NaturaLawn of America, Inc. v. Jeff Edwards
Claim Number: FA1102001372111
Complainant is NaturaLawn of America, Inc. (“Complainant”), represented by John J. Dabney of McDermott Will & Emery LLP, Washington D.C., USA. Respondent is Jeff Edwards (“Respondent”), represented by James R. Duby of Duby & Associates, PLC, Michigan, USA.
REGISTRAR AND DISPUTED DOMAIN NAME
The domain name at issue is <naturallawns.com>, registered with ADVANCED INTERNET TECHNOLOGIES, INC.
The undersigned certifies that he or she has acted independently and impartially and to the best of his or her knowledge has no known conflict in serving as Panelist in this proceeding.
The Honourable Neil Anthony Brown QC as Panelist.
Complainant submitted a Complaint to the National Arbitration Forum electronically on February 9, 2011; the National Arbitration Forum received payment on February 14, 2011.
On February 14, 2011, ADVANCED INTERNET TECHNOLOGIES, INC. confirmed by e-mail to the National Arbitration Forum that the <naturallawns.com> domain name is registered with ADVANCED INTERNET TECHNOLOGIES, INC. and that Respondent is the current registrant of the name. ADVANCED INTERNET TECHNOLOGIES, INC. has verified that Respondent is bound by the ADVANCED INTERNET TECHNOLOGIES, INC. registration agreement and has thereby agreed to resolve domain disputes brought by third parties in accordance with ICANN’s Uniform Domain Name Dispute Resolution Policy (the “Policy”).
On February 15, 2011, the Forum served the Complaint and all Annexes, including a Written Notice of the Complaint, setting a deadline of March 7, 2011 by which Respondent could file a Response to the Complaint, via e-mail to all entities and persons listed on Respondent’s registration as technical, administrative, and billing contacts, and to email@example.com. Also on February 15, 2011, the Written Notice of the Complaint, notifying Respondent of the email addresses served and the deadline for a Response, was transmitted to Respondent via post and fax, to all entities and persons listed on Respondent’s registration as technical, administrative and billing contacts.
A timely Response was received and determined to be complete on March 8, 2011.
On March 11, 2011, pursuant to Complainant's request to have the dispute decided by a single-member Panel, the National Arbitration Forum appointed The Honourable Neil Anthony Brown QC as Panelist.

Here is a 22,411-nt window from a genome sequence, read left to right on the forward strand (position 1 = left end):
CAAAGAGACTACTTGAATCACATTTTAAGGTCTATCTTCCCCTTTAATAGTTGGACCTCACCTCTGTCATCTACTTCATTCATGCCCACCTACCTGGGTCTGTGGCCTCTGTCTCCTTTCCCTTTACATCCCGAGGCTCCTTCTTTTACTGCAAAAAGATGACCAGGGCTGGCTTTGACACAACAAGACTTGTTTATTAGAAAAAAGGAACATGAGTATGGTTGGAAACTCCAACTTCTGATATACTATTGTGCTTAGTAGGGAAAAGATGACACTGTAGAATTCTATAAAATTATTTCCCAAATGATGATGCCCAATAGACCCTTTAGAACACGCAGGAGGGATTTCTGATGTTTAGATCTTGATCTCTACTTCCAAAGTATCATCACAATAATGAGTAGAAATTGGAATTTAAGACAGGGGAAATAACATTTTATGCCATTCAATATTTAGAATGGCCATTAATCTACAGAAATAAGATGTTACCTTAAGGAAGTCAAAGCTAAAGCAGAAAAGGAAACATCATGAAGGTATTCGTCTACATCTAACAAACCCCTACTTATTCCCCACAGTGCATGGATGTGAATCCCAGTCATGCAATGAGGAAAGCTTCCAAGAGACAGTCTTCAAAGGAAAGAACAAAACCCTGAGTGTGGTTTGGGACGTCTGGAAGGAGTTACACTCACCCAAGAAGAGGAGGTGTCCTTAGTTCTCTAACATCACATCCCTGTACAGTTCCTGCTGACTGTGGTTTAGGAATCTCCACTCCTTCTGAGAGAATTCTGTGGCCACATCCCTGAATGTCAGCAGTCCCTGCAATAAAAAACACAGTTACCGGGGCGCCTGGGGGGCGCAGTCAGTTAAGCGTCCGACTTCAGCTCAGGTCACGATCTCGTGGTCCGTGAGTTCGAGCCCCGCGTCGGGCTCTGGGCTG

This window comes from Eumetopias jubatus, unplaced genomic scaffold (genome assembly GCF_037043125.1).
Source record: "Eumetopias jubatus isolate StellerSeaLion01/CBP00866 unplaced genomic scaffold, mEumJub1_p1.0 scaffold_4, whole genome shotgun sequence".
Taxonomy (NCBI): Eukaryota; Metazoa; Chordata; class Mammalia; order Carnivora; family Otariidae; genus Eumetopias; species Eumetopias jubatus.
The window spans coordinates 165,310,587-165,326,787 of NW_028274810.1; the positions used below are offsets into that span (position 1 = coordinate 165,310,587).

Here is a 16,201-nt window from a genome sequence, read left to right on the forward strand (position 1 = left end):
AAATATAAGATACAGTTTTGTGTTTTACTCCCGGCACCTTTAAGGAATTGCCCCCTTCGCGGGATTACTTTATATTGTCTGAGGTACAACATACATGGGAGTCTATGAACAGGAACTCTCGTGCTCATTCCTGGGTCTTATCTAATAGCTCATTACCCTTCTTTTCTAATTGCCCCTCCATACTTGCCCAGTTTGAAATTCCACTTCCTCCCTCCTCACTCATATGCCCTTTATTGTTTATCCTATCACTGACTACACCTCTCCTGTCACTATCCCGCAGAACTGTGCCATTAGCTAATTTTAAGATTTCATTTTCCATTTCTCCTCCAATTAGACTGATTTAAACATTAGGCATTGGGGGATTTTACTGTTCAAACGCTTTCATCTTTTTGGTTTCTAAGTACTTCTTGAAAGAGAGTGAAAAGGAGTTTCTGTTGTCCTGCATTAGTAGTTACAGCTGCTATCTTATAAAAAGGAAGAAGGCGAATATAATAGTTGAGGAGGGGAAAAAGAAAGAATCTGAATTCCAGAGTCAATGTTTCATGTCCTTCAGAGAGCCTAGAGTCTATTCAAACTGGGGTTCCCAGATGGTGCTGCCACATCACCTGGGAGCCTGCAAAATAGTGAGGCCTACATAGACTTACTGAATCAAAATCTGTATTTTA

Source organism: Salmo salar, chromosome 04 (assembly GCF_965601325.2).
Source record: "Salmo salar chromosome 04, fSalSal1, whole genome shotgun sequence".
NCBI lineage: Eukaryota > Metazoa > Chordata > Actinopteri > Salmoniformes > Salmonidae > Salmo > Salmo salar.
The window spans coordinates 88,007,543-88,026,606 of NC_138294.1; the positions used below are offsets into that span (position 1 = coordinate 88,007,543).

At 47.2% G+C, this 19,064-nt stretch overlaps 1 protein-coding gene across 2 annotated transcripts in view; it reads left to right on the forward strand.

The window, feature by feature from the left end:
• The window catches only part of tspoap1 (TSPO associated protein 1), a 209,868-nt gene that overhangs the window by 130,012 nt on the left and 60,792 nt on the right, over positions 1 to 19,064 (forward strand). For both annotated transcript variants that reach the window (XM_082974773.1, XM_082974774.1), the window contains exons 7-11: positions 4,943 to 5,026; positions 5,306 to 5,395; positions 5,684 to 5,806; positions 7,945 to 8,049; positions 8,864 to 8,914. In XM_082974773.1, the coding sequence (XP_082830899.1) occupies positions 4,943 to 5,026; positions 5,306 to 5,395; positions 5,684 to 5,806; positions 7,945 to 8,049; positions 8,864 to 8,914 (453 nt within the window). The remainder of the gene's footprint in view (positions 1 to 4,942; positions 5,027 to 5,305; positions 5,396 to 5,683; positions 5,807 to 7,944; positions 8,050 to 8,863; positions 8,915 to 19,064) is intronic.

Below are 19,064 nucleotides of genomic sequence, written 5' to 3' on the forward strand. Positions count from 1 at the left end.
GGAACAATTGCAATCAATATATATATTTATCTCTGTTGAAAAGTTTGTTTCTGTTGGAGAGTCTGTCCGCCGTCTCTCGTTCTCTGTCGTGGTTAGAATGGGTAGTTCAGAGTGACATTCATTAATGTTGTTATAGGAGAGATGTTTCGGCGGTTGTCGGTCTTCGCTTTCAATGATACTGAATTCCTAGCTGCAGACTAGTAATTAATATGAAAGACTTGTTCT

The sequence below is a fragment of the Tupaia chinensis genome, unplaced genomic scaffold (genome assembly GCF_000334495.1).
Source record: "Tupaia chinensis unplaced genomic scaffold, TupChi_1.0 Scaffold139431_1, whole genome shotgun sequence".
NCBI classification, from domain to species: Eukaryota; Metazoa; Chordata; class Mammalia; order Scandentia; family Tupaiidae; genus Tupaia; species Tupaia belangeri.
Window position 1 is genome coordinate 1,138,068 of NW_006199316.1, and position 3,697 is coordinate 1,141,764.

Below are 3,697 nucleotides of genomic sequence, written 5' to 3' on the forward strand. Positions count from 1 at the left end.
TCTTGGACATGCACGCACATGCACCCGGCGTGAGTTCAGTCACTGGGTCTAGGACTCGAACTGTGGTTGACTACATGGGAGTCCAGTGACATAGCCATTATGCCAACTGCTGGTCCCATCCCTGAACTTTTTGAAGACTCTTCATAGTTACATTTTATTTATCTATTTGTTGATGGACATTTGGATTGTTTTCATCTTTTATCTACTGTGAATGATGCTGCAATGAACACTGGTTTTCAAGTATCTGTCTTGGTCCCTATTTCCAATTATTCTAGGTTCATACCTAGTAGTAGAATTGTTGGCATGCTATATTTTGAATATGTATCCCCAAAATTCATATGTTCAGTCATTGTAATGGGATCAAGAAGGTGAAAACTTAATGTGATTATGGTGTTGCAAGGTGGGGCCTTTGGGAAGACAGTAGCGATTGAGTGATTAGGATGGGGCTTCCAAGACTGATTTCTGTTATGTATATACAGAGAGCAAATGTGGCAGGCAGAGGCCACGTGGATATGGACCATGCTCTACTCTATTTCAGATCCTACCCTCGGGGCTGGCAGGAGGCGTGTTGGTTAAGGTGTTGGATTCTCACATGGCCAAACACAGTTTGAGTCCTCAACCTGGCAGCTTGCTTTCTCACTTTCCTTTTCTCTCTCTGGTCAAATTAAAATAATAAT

Complainant requests that the domain name be transferred from Respondent to Complainant.
Complainant contends that the domain name <naturallawns.com>, should be transferred to it because it can make out each of the three criteria prescribed under paragraph 4(a) (i)-(iii) of the Policy. Complainant maintains, first, that the domain name <naturallawns.com>, is confusingly similar to Complainant’s registered trademarks NATURALAWN, NATURLAWN and NATURALAWN OF AMERICA (and Sun Design) registered with the United States Patent and Trademark Office (“USPTO”). Complainant contends that the domain name is confusingly similar to the trademark NATURALAWN because it consists of the mark with the addition only of the letter L and the letter S which do not detract from the otherwise confusing similarity of the domain name to the trademark.
The Complainant further argues that the disputed domain name is confusingly similar to its domain name <naturallawn.com> because only the letter S has been added to that domain name and that it is virtually identical to others of its domain names such as <naturalawn.net>.
It further argues that the confusing similarity is compounded by the fact that the disputed domain name is registered in the same top level domain as domain names of Complainant incorporating its trademark NATURALAWN, for example <naturalawn.com>.
Finally, for this element, Complainant argues that consumers seeking information about Complainant and its goods and services are likely to believe falsely that the disputed domain name resolves to a website owned by Complainant and that it is an official source of information about Complainant and its business, goods and services.
To establish the second element Complainant argues, first, that the website to which the disputed domain name resolves, <homeharvest.com> sells products similar to those of Complainant and such use has not been approved by Complainant.
Complainant then argues that as the website to which the domain name resolves promotes goods and services of Complainant’s competitors, this use is not a bona fide offering of goods or services or a legitimate or non-commercial fair use.
Moreover, the domain name hosts no website of its own and the site to which it resolves contains no reference to “natural”, “lawn” or related terms.
It is also said that the Respondent is not “commonly known” by the domain name and that he registered it 12 years after Complainant began using the NATURALAWN trademarks, 3 years after Complainant registered its domain name <naturalawn.com> and a decade after the NATURALAWN trademarks had become well known for lawn care and pest control products and services.
With respect to the third element, Complainant argues that the use of the NATURALAWN trademark itself establishes bad faith, as does the use of the domain name to sell products in competition with Complainant and the fact that Respondent had constructive notice of Complainant’s NATURALAWN trademarks.